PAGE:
On 27 November 2015 at 12:08, Andreas Kolbe <jayen466(a)gmail.com> wrote:
The Wikimedia movement has always had an important
principle: that all
content should be traceable to a "reliable source". Throughout the first
decade of this movement and beyond, Wikimedia content has never been
considered a reliable source. For example, you can't use a Wikipedia
article as a reference in another Wikipedia article.
Another important principle has been the disclaimer: pointing out to people
that the data is anonymously crowdsourced, and that there is no guarantee
of reliability or fitness for use.
Both of these principles are now being jettisoned.
Wikipedia content is considered a reliable source in Wikidata...
I agree that "reliable source" referencing and "crowdsourced content"
indeed principles of our movement. However, I disagree that Wikidata is
"jettisoning" them. In fact, quite the contrary!
The purpose of the statement "imported from --> English Wikipedia" in the
"reference" field of a Wikidata item's statement is PRECISELY to indicate
to the user that this information has not been INDEPENDENTLY verified to a
reliable source and that Wikipedia is NOT considered a reliable source.
Furthermore, it provides a PROVENANCE of that information to help stop
people from circular referencing. That is - clearly stating that the
specific fact in Wikidata has come from Wikipedia helps to avoid the
structured-data equivalent of "citogenisis": https://xkcd.com/978/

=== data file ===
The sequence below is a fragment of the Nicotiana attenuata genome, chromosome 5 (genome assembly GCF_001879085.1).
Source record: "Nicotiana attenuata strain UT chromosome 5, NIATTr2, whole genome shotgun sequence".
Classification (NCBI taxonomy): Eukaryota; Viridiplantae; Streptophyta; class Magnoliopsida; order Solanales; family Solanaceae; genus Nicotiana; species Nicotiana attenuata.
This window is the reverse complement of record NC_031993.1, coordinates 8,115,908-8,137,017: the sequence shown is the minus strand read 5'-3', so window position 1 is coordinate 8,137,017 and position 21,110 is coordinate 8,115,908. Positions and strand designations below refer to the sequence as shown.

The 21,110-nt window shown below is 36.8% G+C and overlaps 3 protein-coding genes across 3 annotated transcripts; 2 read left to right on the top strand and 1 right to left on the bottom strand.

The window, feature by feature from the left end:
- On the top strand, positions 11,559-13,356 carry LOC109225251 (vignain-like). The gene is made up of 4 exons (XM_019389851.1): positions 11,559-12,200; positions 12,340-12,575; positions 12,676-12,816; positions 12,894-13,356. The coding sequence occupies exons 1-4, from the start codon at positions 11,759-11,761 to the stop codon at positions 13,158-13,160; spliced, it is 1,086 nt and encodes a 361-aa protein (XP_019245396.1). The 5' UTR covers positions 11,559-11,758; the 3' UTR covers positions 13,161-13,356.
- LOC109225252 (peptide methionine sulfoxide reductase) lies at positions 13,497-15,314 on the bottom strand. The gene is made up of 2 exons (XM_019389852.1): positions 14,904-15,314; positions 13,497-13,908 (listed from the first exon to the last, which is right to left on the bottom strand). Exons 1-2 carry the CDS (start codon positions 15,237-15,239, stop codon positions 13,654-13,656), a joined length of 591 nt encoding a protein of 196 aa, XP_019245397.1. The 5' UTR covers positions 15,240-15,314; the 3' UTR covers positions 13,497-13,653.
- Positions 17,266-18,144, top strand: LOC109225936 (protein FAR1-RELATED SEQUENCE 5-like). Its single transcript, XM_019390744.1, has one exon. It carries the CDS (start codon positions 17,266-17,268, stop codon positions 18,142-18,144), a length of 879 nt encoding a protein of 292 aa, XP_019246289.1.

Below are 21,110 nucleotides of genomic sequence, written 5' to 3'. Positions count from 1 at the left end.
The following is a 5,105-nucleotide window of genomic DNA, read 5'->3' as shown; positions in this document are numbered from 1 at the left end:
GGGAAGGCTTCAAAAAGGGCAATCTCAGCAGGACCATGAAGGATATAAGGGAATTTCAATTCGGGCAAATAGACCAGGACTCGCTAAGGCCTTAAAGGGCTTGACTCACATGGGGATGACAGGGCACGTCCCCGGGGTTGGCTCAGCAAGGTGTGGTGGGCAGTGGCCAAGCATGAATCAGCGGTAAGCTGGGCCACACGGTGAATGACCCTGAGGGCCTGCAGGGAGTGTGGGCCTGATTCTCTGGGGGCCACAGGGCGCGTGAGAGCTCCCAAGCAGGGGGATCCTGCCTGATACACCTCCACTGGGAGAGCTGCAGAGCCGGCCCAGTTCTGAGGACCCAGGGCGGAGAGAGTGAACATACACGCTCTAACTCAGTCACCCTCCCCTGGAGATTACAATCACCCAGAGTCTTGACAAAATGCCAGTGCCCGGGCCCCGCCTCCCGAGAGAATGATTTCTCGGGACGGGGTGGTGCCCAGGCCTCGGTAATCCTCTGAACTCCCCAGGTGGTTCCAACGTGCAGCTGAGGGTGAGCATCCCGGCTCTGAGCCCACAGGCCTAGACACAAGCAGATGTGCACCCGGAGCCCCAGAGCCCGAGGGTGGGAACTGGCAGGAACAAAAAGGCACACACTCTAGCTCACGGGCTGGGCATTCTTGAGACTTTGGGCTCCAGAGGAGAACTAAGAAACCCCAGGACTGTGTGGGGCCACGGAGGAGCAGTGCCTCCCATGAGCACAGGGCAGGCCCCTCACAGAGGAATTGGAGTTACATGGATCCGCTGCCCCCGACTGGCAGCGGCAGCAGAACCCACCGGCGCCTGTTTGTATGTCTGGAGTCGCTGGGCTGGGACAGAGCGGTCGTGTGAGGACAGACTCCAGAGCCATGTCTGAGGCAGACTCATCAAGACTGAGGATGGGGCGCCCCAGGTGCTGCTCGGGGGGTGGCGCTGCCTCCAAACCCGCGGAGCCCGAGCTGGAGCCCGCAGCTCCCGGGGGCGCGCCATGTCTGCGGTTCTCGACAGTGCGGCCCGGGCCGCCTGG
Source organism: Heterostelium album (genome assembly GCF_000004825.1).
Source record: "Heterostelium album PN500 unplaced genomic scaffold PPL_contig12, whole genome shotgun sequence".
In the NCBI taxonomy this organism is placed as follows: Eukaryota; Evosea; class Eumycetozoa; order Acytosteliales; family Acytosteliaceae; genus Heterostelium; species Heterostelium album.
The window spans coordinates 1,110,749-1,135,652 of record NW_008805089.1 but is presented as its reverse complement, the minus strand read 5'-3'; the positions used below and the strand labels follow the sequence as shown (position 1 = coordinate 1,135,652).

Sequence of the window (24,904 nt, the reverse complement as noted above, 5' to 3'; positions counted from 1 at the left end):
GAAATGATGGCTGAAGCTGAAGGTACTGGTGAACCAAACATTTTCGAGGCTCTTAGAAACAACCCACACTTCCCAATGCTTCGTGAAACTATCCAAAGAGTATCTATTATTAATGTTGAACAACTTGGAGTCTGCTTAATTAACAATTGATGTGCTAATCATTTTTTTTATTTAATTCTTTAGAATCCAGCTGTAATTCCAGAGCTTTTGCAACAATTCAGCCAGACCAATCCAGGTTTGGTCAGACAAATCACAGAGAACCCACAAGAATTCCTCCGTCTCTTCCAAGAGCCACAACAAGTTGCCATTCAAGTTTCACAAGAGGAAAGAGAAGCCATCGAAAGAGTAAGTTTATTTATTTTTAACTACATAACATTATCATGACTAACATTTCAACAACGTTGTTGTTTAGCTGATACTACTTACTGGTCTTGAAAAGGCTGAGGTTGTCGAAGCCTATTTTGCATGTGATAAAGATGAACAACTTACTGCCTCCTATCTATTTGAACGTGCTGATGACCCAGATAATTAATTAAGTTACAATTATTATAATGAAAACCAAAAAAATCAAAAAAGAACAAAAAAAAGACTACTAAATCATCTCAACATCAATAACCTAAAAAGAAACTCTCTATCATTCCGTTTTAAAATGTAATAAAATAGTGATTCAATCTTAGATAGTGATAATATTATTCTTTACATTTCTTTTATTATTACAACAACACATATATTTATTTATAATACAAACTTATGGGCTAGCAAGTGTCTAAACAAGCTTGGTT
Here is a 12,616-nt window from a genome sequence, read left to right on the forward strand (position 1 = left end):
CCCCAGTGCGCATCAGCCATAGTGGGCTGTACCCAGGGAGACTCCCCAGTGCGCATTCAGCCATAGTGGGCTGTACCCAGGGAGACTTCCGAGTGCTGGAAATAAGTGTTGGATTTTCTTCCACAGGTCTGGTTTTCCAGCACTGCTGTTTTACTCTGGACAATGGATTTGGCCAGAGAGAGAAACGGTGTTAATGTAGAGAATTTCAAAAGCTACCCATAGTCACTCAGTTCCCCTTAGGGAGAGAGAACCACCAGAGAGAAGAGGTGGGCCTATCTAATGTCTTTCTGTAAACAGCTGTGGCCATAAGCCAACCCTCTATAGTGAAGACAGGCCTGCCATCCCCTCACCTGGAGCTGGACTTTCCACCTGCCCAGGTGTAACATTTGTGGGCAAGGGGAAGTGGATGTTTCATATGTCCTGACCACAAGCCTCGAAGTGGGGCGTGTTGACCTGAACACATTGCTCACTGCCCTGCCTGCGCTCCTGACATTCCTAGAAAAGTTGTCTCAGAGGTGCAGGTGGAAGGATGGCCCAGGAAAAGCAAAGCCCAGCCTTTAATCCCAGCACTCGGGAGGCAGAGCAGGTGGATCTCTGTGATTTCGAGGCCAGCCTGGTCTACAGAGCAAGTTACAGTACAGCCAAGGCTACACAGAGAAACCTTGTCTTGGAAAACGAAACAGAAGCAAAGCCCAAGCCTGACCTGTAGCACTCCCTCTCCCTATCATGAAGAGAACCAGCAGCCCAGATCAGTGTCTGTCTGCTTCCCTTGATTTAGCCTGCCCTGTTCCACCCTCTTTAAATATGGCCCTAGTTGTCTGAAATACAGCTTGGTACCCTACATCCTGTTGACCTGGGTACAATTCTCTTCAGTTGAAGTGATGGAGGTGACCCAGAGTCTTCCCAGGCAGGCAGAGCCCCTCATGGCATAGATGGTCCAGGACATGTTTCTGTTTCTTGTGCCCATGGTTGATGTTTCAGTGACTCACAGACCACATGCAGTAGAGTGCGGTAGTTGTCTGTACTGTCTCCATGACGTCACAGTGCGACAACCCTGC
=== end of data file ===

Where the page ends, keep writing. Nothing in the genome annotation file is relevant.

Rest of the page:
a person can provide a reliable reference for that same fact, they are
encouraged to add an actual reference. Note, the wikidata statement used
for facts coming in from Wikipedia use the property "imported from". This
is deliberately different from the property "reference URL" which is what
you would use when adding an actual reference to a third-party reliable
Furthermore, the fact that many statements in Wikidata are not given a
reference (yet) is not necessarily a "problem". For example - this
is a Wikidata item for a scientific
publication with 2891 co-authors!! This is an extreme example, but it
demonstrates my point... None of those 2891 statements has a specific
reference listed for it, because all of them are self-evidently referenced
to the scientific publication itself. The same is true of the other
properties applied to this item (volume, publication date, title, page
number...). All of these could be "referenced" to the very first property
in the Wikidata item - the DOI of the scientific article:
item is not "less reliable" because it doesn't have the same footnote
repeated almost three thousand times, but if you merely look at statistics
of "unreferenced wikidata statements" it would APPEAR that it is very
So, I think we need a more nuanced view of what "proper referencing" means
in the context of Wikidata.
Peace, love & metadata